Michael Nyman's score for Jane Campion's 1993 film The Piano is one of the most successful film soundtracks of all time. The film itself won the prestigious Palme d'Or at the Cannes film festival in 1993 and went on to win several Oscars at the 1994 Academy Awards. The soundtrack of the film went on to become a multi-million seller. Perhaps surprisingly for music with such strong ties to its original source many of the pieces from The Piano were subsequently used in a variety of other settings in film, television and advertising making it some of the most performed/frequently heard orchestral music of the last twenty years.

Nyman/Greenaway revisited is a collection of the most popular music from the five soundtracks provided by the composer for Peter Greenaway's feature films from 1982 - 1991. Music from The Draughtsman's Contract, A Zed and Two Noughts, Drowning By Numbers, The Cook The Thief His Wife And Her Lover, & Prospero's Books is included.

Working alongside director Laurence Dunmore, Nyman has composed the music for his latest film - The Libertine. The film is a version of the celebrated Stephen Jeffreys play and stars Johnny Depp, John Malkovich and Samantha Morton. It tells the story of the 17th century Earl of Rochester (Depp), his friendship with King of England Charles II (Malkovich) and his affair with actress Elizabeth Barry (Morton).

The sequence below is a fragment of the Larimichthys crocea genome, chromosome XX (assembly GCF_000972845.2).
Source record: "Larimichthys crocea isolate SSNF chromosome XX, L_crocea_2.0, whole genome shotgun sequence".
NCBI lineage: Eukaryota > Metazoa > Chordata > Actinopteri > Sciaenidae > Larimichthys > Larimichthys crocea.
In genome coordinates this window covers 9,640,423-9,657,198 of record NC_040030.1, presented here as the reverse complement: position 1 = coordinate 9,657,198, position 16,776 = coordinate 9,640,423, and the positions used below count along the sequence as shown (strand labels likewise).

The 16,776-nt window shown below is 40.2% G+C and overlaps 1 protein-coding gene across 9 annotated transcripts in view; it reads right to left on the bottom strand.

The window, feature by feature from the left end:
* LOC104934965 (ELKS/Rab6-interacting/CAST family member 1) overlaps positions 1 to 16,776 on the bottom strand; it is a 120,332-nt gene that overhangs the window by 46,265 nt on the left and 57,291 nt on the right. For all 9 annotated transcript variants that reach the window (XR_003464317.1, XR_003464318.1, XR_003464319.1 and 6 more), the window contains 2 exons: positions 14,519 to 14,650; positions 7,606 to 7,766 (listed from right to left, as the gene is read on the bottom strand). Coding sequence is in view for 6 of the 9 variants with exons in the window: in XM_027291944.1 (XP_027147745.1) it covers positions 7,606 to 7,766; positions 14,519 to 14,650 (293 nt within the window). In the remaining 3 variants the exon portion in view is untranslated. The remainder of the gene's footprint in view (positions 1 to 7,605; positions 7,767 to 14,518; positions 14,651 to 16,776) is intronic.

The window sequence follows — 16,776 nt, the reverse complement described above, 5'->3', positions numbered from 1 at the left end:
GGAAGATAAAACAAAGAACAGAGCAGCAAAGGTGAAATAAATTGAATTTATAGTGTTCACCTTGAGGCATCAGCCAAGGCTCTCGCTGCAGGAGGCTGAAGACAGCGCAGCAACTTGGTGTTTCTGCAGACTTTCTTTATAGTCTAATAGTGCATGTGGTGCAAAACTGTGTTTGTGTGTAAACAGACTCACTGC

24.00 eur Buy

Antologia de la guitarra clasica - Vol.I, Renacimiento - MILAN - NARVAEZ - MUDARRA - SANZ - CHILESOTTI - Agustin Maruri, guitarra

Antologia de la guitarra clasica - Vol.I, Renacimiento - MILAN - NARVAEZ - MUDARRA - SANZ - CHILESOTTI - Agustin Maruri, guitarra
ID: E132
CDs: 1
Collection: Instrumental
Subcollection: Guitar

Luys Milán (1500-1561)
Pavana IV.
Pavana II.
Luys de Narváez (1503-1547)
Canción “Mille Regretz”
Cuatro Diferencias sobre “Guárdame las Vacas”
Alonso de Mudarra (1510-1589)
Fantasía X “que contrahaze la harpa en la manera de Ludovico”
Gaspar Sanz (1640-1710) - Suite
Óscar Chilesotti (1848-1916) - Suite
25.00 eur Buy

Antonio Vivaldi - Violin Sonatas -12 Sonatas, Op 2 - Walter Reiter, violin with Cordaria

Antonio Vivaldi - Violin Sonatas -12 Sonatas, Op 2 - Walter Reiter, violin with Cordaria
CDs: 2
Type: CD
Collection: Baroque